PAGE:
The project involves the development of materials for the UK's school curriculum at Key Stage 3, GCSE & AS/A Levels. Russia has recently been included within these parts of the curriculum and there is a notable knowledge-gap within the teaching community. Working with the Education and Outdoor Learning division of the Royal Geographical Society (RGS), the project will develop a range of case study materials for use in schools drawing on the findings of the research project as well as the broader expertise of the project team. More specifically, it will advance case study material concerning socio-cultural and political trends linked to climate change as well as broader curriculum themes: biomes (KS3), climate change (KS3), and the carbon cycle (A Level). The latter would include work on Russia's permafrost regions. The materials will be hosted on the RGS website opening it up to a large national audience.

The project team (with the RGS) will put on three Master classes for interested teachers (each catering for approx. 15 people). They will be focussed primarily on KS3. To enhance regional coverage, these will take place at the RGS (London), University of Birmingham and University of Manchester. These classes will be tailored to provide teachers with a framework for delivering material on Russia at KS3.

Two 'Ask the expert' videos will be produced by the team for hosting on the RGS website. And, wall-charts drawing attention to Russia and for use in schools will also be produced in collaboration with the RGS.

School children:
In addition to the aforementioned development of teaching materials, the project will deliver 3 'A' Level Update Master classes utilising the outreach networks of Birmingham, Manchester and the RGS.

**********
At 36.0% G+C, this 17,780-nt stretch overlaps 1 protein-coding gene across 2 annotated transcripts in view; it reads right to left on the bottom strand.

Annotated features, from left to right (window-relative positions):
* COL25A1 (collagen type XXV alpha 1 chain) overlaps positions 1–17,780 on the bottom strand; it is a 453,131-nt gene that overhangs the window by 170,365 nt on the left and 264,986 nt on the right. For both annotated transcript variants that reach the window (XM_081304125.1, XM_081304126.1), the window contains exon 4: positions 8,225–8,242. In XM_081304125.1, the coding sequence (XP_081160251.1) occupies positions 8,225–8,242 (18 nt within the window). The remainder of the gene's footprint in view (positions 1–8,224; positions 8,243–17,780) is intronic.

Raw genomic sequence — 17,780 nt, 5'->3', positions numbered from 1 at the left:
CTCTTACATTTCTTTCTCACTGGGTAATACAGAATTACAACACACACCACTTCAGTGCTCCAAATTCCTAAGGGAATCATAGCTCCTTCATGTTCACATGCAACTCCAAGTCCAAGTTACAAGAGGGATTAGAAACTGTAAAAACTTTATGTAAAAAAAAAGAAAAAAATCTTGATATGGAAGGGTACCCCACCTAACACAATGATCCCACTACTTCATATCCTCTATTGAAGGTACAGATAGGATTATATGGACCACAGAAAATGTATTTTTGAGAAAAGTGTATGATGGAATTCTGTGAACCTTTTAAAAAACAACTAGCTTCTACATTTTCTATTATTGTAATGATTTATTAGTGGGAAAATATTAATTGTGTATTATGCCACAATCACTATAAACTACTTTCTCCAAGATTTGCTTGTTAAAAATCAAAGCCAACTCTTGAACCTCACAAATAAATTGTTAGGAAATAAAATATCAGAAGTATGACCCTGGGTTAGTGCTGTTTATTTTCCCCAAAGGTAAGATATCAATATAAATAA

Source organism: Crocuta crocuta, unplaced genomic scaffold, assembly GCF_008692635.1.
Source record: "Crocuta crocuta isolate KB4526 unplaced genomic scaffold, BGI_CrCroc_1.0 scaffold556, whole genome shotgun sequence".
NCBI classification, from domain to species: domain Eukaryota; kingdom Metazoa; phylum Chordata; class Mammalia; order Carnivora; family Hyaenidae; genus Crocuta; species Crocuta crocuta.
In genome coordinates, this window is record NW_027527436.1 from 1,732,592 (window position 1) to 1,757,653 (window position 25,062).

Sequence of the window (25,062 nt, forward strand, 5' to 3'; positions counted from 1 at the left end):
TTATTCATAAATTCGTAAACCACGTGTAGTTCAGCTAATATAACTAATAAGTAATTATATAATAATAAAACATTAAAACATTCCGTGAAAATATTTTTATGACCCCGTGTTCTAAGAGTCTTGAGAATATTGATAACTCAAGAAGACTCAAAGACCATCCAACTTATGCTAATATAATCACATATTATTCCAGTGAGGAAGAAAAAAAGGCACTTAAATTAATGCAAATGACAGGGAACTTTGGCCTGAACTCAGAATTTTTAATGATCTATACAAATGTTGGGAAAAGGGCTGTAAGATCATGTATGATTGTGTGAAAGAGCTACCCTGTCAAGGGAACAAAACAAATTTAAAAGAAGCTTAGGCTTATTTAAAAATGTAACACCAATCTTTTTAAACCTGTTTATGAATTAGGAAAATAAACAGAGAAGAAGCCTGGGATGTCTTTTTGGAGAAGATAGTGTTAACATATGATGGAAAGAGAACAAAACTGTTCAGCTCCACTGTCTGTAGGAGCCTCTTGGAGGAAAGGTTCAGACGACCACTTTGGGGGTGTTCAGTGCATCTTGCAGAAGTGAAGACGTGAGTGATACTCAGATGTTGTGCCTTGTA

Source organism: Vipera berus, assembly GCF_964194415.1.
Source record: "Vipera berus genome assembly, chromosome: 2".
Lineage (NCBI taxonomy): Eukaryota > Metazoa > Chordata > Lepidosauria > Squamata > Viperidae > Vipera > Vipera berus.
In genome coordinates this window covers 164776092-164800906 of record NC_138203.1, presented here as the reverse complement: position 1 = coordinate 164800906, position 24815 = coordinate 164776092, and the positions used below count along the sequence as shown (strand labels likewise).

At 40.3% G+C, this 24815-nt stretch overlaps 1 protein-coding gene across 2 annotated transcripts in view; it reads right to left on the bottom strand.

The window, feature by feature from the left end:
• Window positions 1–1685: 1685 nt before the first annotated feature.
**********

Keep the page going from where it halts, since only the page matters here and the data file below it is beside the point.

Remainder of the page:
Policy makers and government departments:
The project's assessment of the influence of historical debates concerning climate change on Russia's contemporary climate agenda will be of significant interest to policy makers & government departments in the UK, EU & Russia. In order to disseminate this element of the impact agenda, the project team will produce Policy Briefings (to be made available via the project website) and hold a dedicated Workshop at the Royal Society, London. The location of the Workshop is intended to ensure a high visibility for this aspect of the impact agenda. The existing academic-policy networks of the team will also be utilised for this element of the impact agenda.

General Public:
Website - the project Website will provide the interested general public with information concerning the research and its main sources and findings.

Popular Science Article - this article will highlight key elements of the research findings and it will be targeted at a high profile media outlet such as the Geographical Magazine. Shorter pieces will be aimed at online sources such The Conversation (http://theconversation.com/uk).

Public Lectures - the research team will also put on a series of Public Lectures. These will take place in the UK, Norway and Russia and recordings of the lectures will be placed on the project website. In the UK, this element will take advantage of existing public science initiatives such as the ESRC's Festival of Social Science, the outreach initiatives of the Birmingham and Manchester universities, and the networks of the RGS.

Radio - scope for outlining the main findings of the project via regional or national radio will be explored as the project progresses.

Students:
Findings of the research will be utilised by the research team to develop new teaching resources at University level

Publications

10 25 50